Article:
Friday, April 25, 2014

FYI: 9th Cir Reverses Lower Court's Remand of CAFA "Mass Action" Involving Numerous Banks, Servicers, and GSEs

Saturday, November 2, 2013

Reversing the lower court, the U.S. Court of Appeals for the Ninth Circuit recently ruled that removal to federal courtof a purported "mass action" was proper under the federal Class Action Fairness Act, and that the lower court had jurisdiction to sever the misjoined plaintiffs post-removal in order that they could pursue their claims individually, as the claims did not involve common questions of law or fact.
Over 100 named plaintiffs ("Plaintiffs"), who owned properties around the country and had loans involving different financial institutions, including banks, loan servicers and government-sponsored enterprises (collectively, "Defendants"), filed suit in California state court, alleging in part that Defendants engaged in improper lending and securitization practices.  Two of the Defendants removed the case to federal court, arguing that this case was a removable "mass action" under the Class Action Fairness Act, 28 U.S.C. § 1332(d)(11)(B)(i) ("CAFA").
In their post-removal amended complaint, Plaintiffs asserted state-law claims of invalid assignment, mistake, and negligence, alleging deceptive and unscrupulous lending and securitization practices and mismanagement of their loan modification applications. 
Defendants moved to dismiss, asserting misjoinder of parties and failure to state a claim.  Plaintiffs opposed the motion, arguing in part that Defendants had waived their right to challenge joinder when they removed the case. 
The lower court remanded to state court and denied as moot Defendants' motion to dismiss.  Reasoning that the case did not present common questions of law or fact for permissive joinder under Fed. R. Civ. Pro. 20(a), the lower court concluded that it lacked jurisdiction under CAFA.  Defendants appealed.
The Ninth Circuit reversed the lower court's order remanding the case to state court, concluding that CAFA conferred  jurisdiction over the proposed claims and that misjoinder did not deprive the lower court of federal jurisdiction.
As you may recall, CAFA confers federal jurisdiction over civil actions "in which monetary relief claims of 100 or more persons are proposed to be tried jointly on the ground that the plaintiffs' claims involve common questions of law or fact . . . ."  28 U.S.C. §1332(d)(11)(B)(i).  In addition, CAFA requires that a district court decline to exercise its jurisdiction "over a class action [or mass action] in which the plaintiff class and at least one defendant meet certain characteristics that . . . make the case a local controversy."  See Serrano v. 180 Connect, Inc., 478 F.3d 1018, 1022 (9th Cir. 2007); 28 U.S.C. § 1332(d)(4).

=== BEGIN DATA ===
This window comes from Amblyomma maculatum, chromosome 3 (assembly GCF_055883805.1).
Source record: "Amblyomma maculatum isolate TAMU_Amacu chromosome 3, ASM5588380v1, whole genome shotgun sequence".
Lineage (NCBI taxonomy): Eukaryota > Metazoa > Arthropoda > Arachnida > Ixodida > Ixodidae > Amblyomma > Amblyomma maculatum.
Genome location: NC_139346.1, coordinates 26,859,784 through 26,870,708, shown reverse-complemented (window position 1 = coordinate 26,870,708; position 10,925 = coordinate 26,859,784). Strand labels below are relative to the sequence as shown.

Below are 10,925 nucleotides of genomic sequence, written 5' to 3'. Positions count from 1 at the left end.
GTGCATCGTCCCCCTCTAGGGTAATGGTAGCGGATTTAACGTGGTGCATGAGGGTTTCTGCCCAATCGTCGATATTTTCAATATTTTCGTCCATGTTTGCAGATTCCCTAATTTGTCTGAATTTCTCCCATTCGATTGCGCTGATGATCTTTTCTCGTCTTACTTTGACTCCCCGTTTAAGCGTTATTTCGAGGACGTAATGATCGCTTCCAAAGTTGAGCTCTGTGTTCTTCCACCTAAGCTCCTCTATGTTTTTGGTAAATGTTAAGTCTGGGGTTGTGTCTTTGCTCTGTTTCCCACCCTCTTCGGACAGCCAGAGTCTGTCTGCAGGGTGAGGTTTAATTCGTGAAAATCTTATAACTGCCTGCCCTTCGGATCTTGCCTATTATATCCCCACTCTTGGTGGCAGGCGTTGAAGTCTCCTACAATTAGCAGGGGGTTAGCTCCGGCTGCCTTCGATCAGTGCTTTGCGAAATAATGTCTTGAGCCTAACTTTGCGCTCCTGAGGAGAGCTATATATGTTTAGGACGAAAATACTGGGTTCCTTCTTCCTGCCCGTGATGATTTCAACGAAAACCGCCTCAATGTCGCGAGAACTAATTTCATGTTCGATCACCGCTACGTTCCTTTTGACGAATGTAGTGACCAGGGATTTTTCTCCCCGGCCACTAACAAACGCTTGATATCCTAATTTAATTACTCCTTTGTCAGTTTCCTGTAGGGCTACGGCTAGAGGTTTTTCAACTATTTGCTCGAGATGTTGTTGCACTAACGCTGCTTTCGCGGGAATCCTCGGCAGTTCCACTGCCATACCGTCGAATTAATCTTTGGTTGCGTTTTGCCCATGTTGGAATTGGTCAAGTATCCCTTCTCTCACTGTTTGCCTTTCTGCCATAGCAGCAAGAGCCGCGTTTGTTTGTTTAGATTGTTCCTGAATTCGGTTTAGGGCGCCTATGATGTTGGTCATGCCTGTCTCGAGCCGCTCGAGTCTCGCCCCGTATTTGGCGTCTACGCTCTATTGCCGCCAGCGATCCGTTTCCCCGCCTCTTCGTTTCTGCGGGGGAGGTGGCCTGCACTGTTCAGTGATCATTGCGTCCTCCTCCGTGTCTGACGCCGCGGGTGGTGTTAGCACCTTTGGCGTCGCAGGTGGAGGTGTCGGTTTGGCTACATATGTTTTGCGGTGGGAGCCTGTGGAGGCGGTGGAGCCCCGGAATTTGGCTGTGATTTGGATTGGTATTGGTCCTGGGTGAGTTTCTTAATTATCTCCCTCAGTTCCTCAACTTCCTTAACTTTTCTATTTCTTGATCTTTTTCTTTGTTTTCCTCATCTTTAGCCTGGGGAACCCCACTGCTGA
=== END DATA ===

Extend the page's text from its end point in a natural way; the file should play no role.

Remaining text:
In ruling that the lower court misinterpreted CAFA, the Ninth Circuit pointed out that CAFA expressly contemplates the filing of putative mass action lawsuits in which claims of at least 100 persons are proposed to be tried jointly on the basis of common questions of law or fact.   Looking to the time of removal when over 100 plaintiffs were seeking a joint trial, the Court went on to explain that whether claims proceed to a joint trial is irrelevant because post-removal developments, such as a court's denial of class certification, do not defeat federal jurisdiction.  See United Steel, Paper & Forestry, Rubber, Mfg., Energy, Allied Indus. & Serv. Workers Int'l Union v. Shell Oil Co., 602 F.3d 1087, 1091-92 (9th Cir. 2010). 
As to Plaintiffs' argument based on the so-called "local controversy" exception (i.e., that because the original complaint concerned fewer than 100 properties the case had fewer than 100 "real" plaintiffs), the Ninth Circuit referenced CAFA's language indicating that the exception requires a court to decline to exercise the jurisdiction it already has.  In so doing, the Court pointed out that CAFA specifically refers to "persons" -- not properties -- and that the complaint in this case named 137 plaintiffs and thus satisfied CAFA's numerosity requirement for federal jurisdiction. 
Finally, as to joinder, the Court concluded that Plaintiffs' various claims did not satisfy the requirements of Fed. R. Civ. Pro. 20(a) for permissive joinder.  Because the claims involved over 100 loan transactions with many different lenders and the loans were secured by separate properties throughout the country, the Court pointed out that the factual dissimilarities among the transactions and claims precluded permissive joinder in this case, as they did not present questions of law or fact common to all Plaintiffs and required particularized factual analyses.  See Fed. R. Civ. P. 20(a)(1)(B). 

Thus, noting the "superficial similarity" of Plaintiffs' allegations and their choice of counsel as the only common factors, the Court reasoned that dismissal of all but the first named plaintiff was appropriate, stressing that dismissal would not prejudice the filing of individual actions.

Accordingly, ruling that misjoinder did not deprive the lower court of federal jurisdiction, the Ninth Circuit remanded the case back to the district court, instructing it to dismiss the claims of the misjoined plaintiffs, but to otherwise allow the case to proceed in federal court.

Eric Tsai
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